Split Skin Grafts

Your wounds have been repaired with a thin split skin graft that has been taken from your thigh. This thin sliver of skin has been stapled, stitched or glued into place. A foam dressing and bandages or plaster overlies the graft. A separate dressing on your thigh covers the graft donor site.

Initially, all the wounds will feel numb as the local anaesthetic is still in effect. Before the local anaesthetic effect wears off start taking simple, over the counter analgesia. These include paracetamol and non-steroidal anti-inflammatories (such as Nurofen, Voltaren, etc). Follow the instructions on the pack and only take them if you have no known adverse reactions to them. If you are unsure, speak to Dr Yang.

It is normal for there to be some bleeding from the wounds for the first day or two. If this occurs, elevate the area and rest for at least 60 minutes. If there is ongoing bleeding from the thigh dressing, bolstering this with further absorptive pads will usually suffice. The majority of bleeding will stop by itself. If it persists for more than a few days or if you feel unwell, then contact Dr Yang or his rooms. Failing this, present to the Greenslopes or St Andrew’s Emergency departments before seeing your GP. Dr Yang is responsible for your post-operative care, and the emergency departments can more easily get in touch with Dr Yang and manage potential problems. Do not remove the dressings yourself.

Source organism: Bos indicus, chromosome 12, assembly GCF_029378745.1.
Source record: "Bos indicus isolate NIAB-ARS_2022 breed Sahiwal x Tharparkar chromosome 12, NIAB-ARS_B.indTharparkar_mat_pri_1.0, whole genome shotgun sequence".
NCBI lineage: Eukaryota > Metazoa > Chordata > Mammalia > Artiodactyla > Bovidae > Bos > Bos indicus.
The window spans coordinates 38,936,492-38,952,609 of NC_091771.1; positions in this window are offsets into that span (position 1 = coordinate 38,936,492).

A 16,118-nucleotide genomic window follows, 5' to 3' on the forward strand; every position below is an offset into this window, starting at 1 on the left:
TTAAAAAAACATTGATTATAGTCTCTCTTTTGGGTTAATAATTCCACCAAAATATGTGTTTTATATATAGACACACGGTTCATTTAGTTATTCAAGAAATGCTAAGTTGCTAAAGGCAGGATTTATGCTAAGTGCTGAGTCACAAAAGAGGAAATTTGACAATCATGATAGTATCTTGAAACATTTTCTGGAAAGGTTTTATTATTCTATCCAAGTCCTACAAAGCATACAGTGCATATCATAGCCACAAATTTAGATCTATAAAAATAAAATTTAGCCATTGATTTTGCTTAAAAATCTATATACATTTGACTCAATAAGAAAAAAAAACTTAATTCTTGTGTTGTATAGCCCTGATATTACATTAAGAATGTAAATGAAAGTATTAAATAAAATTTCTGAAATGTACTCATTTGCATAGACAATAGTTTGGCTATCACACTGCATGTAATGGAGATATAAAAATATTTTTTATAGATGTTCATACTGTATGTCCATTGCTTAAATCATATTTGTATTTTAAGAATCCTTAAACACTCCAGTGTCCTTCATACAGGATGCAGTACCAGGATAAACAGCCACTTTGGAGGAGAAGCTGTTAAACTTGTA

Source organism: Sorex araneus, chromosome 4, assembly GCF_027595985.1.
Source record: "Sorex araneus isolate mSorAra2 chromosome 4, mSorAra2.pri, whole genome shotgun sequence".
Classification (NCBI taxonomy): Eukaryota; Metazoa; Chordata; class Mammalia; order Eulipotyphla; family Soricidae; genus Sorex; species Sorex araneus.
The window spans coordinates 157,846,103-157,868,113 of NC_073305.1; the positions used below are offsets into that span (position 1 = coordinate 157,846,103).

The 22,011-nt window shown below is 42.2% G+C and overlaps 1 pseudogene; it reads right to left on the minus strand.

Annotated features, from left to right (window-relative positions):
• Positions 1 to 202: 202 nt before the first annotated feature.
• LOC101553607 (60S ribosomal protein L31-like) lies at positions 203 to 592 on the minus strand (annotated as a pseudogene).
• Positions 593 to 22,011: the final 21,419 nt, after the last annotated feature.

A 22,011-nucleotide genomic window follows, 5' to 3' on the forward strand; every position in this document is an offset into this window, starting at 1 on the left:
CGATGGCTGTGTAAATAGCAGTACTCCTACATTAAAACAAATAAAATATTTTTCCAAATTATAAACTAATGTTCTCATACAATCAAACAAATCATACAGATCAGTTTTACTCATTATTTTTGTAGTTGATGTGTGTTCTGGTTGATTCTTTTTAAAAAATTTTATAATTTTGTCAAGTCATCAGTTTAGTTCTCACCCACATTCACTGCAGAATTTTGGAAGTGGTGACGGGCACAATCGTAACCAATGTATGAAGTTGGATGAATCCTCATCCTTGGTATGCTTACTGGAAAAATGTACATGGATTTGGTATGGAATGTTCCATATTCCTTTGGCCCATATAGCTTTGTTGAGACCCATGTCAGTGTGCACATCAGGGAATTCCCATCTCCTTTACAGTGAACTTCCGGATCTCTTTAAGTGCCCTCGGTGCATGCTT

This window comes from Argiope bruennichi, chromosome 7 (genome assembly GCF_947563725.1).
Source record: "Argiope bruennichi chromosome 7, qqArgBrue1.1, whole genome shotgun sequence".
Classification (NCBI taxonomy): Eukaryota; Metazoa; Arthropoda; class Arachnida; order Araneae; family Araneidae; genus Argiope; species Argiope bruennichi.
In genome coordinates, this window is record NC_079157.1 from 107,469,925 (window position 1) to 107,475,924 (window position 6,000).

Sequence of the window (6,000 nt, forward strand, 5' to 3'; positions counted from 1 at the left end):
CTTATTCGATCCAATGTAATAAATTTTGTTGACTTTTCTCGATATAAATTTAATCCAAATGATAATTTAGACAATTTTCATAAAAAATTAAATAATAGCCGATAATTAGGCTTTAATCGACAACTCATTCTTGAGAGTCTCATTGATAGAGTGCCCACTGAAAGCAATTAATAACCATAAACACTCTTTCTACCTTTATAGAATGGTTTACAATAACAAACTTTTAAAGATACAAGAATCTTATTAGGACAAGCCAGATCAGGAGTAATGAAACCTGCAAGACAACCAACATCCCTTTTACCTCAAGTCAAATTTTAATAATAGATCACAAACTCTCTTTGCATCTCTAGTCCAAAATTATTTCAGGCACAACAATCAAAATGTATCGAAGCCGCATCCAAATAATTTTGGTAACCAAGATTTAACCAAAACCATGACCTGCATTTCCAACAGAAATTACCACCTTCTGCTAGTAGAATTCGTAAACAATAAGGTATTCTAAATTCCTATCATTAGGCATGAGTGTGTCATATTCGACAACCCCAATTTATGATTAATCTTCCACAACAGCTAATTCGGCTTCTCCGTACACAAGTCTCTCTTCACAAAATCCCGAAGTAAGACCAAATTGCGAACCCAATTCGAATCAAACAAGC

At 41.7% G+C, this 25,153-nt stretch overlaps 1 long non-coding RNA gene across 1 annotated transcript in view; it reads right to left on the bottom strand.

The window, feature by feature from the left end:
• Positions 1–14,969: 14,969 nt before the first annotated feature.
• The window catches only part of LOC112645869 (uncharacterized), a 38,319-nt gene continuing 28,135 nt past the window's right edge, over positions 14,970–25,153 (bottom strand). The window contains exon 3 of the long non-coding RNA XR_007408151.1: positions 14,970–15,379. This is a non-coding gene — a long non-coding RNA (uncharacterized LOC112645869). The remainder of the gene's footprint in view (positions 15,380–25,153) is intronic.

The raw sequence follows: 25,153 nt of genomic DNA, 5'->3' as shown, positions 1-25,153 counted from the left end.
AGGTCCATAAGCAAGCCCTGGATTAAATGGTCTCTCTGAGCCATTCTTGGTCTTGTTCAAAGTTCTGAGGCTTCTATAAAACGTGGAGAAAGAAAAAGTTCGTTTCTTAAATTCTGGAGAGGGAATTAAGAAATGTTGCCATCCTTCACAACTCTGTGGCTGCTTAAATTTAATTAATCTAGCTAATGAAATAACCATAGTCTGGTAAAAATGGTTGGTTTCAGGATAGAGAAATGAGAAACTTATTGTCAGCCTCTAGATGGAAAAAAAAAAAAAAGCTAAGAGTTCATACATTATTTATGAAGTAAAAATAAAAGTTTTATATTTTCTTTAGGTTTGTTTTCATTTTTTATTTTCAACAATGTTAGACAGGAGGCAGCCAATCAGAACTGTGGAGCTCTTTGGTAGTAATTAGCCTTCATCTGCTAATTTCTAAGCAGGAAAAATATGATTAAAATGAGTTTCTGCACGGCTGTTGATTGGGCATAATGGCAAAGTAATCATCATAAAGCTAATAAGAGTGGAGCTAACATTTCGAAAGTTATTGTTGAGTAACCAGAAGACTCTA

All dressings need to be kept dry and intact until review by Dr Yang’s nurse in his rooms. If they get soiled or become dislodged before your review please contact Dr Yang to arrange an earlier review.

Because of the need to keep things dry, it is usually easier to use baby wipes to properly clean areas close to the dressings. Trying to seal bandages off with plastic bags or Glad Wrap, invariably leads to dressings getting wet, which increases the risk of infection.

It is very important to REST and ELEVATE the operated-on limb at all times when you are not moving about. His means eating, reading, watching TV, etc with your foot elevated to at least the level of your hip. If the graft is on your upper limb, then it needs to be elevated on pillows or resting on your opposite shoulder.

It is normal for the donor site wound on the thigh to be more uncomfortable than the others. As with all surgical wounds, the discomfort should get a little bit better each day. If this does not occur and is in fact worsening, then please contact Dr Yang or his rooms.

Dr Yang’s nurse needs to review the wounds after about 1 week to remove the dressings. However, the thigh donor site dressing usually remains intact and dry for 12 to 14 days.

Split skin grafts, particularly those on the legs, usually require ongoing dressings and elevation for at least 5 to 6 weeks. A compression stocking, such as tubigrip, needs to be worn from the toes to knee at all times, except when changing the dressing. This compression aids with wound healing.

PLEASE REMEMBER: If there are any issues please contact Dr Yang or his rooms. He would prefer to know of any problems before you go to your GP as HE is RESPONSIBLE for your post-operative care.